Blow Me Beautiful opens a short series of play readings under the auspices of Stellar Quines, running till 1st May at the Traverse, and concluding with an extended discussion of all three readings.
Set almost entirely in a hairdressing salon on Edinburgh’s Royal Mile, ‘Blow Me Beautiful’ is a lively wee number which mixes a number of theatrical styles, which, like the creations of Ray (the camply obsessive and (literally) anally retentive manager) and his staff, sometimes work to great effect and sometimes topple toward over-ambition.
For a relatively short show (billed as hour and a quarter, running to over and hour and a half) ‘Blow Me Beautiful’ fair packs in the quips, the coifs and quiet a bit of development along the way. Which could be fine, save that it also involves around ten characters, at least half of whom are entirely integral to the plot.
As it was once expressed to this reviewer "in comedy, every line has to be a plot development, a character development, or funny, and ideally, it’s all three."
Now there’s a fair few lines to exercise an audience’s funny muscles in Blow Me Beautiful and, as stated, plenty of development, but in some ninety minutes worth of traffic on a sometimes extremely busy stage, some of this isn’t so much lost as simply thrown away.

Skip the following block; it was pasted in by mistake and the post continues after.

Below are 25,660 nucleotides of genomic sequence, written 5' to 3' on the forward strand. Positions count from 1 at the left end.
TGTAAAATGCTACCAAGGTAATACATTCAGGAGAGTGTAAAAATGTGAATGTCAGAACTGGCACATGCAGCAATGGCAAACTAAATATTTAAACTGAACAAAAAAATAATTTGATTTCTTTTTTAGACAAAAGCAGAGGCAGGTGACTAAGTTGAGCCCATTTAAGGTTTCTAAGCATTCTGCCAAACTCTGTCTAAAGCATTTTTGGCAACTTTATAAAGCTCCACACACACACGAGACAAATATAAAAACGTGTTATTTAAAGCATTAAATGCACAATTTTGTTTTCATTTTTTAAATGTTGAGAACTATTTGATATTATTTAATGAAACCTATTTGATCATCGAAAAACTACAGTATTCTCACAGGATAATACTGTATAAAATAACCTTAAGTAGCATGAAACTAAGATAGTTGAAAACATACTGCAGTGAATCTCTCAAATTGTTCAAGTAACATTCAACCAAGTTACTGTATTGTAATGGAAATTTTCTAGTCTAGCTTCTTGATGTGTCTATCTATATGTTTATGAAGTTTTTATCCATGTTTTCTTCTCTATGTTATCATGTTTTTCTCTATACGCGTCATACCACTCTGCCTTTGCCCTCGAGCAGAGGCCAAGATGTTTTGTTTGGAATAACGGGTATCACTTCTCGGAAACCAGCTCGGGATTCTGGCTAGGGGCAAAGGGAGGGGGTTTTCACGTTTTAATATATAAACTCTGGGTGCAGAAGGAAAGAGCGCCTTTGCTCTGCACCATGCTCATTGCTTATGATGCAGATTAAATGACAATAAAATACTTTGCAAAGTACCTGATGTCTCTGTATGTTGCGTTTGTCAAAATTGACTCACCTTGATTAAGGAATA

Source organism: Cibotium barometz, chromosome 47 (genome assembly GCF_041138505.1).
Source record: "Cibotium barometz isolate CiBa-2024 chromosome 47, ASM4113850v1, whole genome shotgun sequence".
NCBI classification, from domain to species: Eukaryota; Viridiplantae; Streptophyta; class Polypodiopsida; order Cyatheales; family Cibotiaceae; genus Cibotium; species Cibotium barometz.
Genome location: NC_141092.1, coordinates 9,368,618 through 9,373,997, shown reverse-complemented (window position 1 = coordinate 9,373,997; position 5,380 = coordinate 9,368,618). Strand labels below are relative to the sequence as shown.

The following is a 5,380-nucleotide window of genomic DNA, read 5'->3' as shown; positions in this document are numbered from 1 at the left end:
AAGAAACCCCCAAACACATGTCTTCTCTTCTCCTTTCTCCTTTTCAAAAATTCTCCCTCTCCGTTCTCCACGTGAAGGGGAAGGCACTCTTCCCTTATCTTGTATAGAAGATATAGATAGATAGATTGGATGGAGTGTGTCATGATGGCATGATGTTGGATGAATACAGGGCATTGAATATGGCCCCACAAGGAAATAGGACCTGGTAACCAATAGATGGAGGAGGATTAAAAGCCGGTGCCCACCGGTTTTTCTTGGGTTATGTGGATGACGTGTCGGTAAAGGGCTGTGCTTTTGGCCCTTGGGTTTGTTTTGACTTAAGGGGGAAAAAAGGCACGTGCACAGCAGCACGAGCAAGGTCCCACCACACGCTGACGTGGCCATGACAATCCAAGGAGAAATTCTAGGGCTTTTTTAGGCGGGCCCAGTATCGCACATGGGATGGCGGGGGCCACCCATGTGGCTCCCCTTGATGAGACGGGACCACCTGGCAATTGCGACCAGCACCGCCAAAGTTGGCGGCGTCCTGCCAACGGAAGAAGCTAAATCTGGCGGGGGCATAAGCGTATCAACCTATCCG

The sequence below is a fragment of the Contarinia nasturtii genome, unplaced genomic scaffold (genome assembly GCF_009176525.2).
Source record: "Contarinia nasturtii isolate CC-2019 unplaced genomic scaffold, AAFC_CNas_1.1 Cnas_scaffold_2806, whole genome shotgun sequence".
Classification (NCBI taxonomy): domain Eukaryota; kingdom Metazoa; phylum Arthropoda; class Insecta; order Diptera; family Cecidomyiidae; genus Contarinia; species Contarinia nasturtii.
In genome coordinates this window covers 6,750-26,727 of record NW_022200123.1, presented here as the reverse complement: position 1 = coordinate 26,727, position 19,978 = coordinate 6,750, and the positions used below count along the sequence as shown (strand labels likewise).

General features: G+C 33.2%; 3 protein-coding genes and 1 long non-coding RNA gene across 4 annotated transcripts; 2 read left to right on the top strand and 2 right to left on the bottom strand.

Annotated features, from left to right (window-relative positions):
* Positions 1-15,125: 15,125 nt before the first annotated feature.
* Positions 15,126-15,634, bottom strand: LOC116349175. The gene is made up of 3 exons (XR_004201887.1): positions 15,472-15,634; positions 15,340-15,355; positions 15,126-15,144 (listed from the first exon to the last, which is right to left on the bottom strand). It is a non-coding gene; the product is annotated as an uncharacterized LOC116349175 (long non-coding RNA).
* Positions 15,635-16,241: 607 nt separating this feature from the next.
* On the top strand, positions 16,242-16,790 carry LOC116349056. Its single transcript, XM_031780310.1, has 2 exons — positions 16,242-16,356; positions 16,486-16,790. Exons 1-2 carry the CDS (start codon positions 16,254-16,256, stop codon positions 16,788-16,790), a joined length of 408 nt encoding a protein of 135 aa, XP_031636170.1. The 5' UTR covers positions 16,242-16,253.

There’s a sense that here is a script from which a TV sit-com, a comedy of personal crises and a rip-roaring farce are all desperately trying to escape at the same time.
A further cavil emerged early on, as Ray’s ethnically diverse team of stylists were exposed to a barrage of jokes which mercifully managed to stay the right side of pretty nasty, though seeming at points to teeter dangerously near the edge of objectionable. When a script is as actually and potentially funny as Blow Me Beautiful, less is once again more.
All of which aside, there’s still a lot to enjoy, including Ray’s toilet-bound soliloquies, more than ably supported by Gail Watson covering his beloved divas – Dolly Parton and Barbara Striesand.
Other cast members work extremely hard to vivify what is essentially a script-reading exercise, and deserved the delighted audience reactions they received.
Watching these workshops and attending the democratic post-show discussion process may prove a welcome and liberating diversion from ‘big conversations’ going on elsewhere.